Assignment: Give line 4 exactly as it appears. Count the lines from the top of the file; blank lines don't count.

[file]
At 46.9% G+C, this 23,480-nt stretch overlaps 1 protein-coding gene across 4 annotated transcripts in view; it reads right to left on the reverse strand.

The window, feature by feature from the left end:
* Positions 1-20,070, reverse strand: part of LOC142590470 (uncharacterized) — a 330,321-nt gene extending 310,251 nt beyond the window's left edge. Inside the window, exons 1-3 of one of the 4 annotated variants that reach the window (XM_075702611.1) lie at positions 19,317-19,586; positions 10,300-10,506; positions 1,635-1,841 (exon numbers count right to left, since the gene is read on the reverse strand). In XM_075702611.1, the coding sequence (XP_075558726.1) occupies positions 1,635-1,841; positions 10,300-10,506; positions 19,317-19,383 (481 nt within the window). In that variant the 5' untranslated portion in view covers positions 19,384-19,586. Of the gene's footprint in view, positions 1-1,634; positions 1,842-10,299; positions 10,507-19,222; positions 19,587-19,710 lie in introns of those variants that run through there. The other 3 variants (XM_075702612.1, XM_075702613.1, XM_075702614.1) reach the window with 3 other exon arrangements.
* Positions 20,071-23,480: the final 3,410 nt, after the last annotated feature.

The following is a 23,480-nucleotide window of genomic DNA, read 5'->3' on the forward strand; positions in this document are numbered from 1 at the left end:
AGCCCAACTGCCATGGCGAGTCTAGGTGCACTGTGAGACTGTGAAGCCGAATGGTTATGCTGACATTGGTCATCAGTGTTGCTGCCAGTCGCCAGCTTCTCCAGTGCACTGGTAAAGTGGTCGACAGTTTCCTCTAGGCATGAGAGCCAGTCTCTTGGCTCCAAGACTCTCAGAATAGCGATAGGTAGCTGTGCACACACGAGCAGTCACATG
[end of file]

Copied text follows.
* Positions 20,071-23,480: the final 3,410 nt, after the last annotated feature.